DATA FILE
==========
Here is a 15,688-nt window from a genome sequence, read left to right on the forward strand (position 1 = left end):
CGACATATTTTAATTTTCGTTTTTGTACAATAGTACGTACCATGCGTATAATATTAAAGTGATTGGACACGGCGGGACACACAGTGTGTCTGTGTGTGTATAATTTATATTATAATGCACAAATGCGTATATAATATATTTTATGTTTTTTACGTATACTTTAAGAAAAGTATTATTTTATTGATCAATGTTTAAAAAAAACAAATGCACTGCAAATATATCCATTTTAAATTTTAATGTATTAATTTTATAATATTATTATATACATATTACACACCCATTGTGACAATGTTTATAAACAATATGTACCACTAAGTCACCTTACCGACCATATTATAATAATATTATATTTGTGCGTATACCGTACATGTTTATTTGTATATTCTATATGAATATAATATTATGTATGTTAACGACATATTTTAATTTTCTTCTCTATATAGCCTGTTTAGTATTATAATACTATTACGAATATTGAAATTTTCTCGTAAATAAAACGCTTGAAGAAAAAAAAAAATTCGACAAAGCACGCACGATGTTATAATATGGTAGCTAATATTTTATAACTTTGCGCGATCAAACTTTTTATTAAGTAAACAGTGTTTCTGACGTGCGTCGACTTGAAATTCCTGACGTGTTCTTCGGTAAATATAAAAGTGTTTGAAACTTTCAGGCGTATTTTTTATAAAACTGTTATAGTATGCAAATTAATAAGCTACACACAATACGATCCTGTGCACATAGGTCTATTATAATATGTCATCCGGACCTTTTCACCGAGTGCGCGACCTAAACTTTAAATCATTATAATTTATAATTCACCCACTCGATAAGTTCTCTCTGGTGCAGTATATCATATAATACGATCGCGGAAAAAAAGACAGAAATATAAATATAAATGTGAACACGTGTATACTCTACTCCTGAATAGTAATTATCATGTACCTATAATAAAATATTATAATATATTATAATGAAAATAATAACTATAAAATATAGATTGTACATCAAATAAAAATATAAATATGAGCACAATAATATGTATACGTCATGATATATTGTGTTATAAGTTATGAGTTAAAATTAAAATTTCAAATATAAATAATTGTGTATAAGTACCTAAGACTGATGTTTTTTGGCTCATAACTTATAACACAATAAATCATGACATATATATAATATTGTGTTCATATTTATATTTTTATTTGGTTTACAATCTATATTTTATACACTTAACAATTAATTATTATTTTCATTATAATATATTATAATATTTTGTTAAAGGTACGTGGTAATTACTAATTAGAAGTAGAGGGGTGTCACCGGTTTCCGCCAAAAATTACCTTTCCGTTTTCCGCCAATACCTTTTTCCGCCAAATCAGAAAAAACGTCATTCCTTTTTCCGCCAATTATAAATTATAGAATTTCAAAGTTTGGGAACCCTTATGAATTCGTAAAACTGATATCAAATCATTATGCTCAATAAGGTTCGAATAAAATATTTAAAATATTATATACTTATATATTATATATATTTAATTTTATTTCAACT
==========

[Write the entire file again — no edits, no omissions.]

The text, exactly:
Here is a 15,688-nt window from a genome sequence, read left to right on the forward strand (position 1 = left end):
CGACATATTTTAATTTTCGTTTTTGTACAATAGTACGTACCATGCGTATAATATTAAAGTGATTGGACACGGCGGGACACACAGTGTGTCTGTGTGTGTATAATTTATATTATAATGCACAAATGCGTATATAATATATTTTATGTTTTTTACGTATACTTTAAGAAAAGTATTATTTTATTGATCAATGTTTAAAAAAAACAAATGCACTGCAAATATATCCATTTTAAATTTTAATGTATTAATTTTATAATATTATTATATACATATTACACACCCATTGTGACAATGTTTATAAACAATATGTACCACTAAGTCACCTTACCGACCATATTATAATAATATTATATTTGTGCGTATACCGTACATGTTTATTTGTATATTCTATATGAATATAATATTATGTATGTTAACGACATATTTTAATTTTCTTCTCTATATAGCCTGTTTAGTATTATAATACTATTACGAATATTGAAATTTTCTCGTAAATAAAACGCTTGAAGAAAAAAAAAAATTCGACAAAGCACGCACGATGTTATAATATGGTAGCTAATATTTTATAACTTTGCGCGATCAAACTTTTTATTAAGTAAACAGTGTTTCTGACGTGCGTCGACTTGAAATTCCTGACGTGTTCTTCGGTAAATATAAAAGTGTTTGAAACTTTCAGGCGTATTTTTTATAAAACTGTTATAGTATGCAAATTAATAAGCTACACACAATACGATCCTGTGCACATAGGTCTATTATAATATGTCATCCGGACCTTTTCACCGAGTGCGCGACCTAAACTTTAAATCATTATAATTTATAATTCACCCACTCGATAAGTTCTCTCTGGTGCAGTATATCATATAATACGATCGCGGAAAAAAAGACAGAAATATAAATATAAATGTGAACACGTGTATACTCTACTCCTGAATAGTAATTATCATGTACCTATAATAAAATATTATAATATATTATAATGAAAATAATAACTATAAAATATAGATTGTACATCAAATAAAAATATAAATATGAGCACAATAATATGTATACGTCATGATATATTGTGTTATAAGTTATGAGTTAAAATTAAAATTTCAAATATAAATAATTGTGTATAAGTACCTAAGACTGATGTTTTTTGGCTCATAACTTATAACACAATAAATCATGACATATATATAATATTGTGTTCATATTTATATTTTTATTTGGTTTACAATCTATATTTTATACACTTAACAATTAATTATTATTTTCATTATAATATATTATAATATTTTGTTAAAGGTACGTGGTAATTACTAATTAGAAGTAGAGGGGTGTCACCGGTTTCCGCCAAAAATTACCTTTCCGTTTTCCGCCAATACCTTTTTCCGCCAAATCAGAAAAAACGTCATTCCTTTTTCCGCCAATTATAAATTATAGAATTTCAAAGTTTGGGAACCCTTATGAATTCGTAAAACTGATATCAAATCATTATGCTCAATAAGGTTCGAATAAAATATTTAAAATATTATATACTTATATATTATATATATTTAATTTTATTTCAACT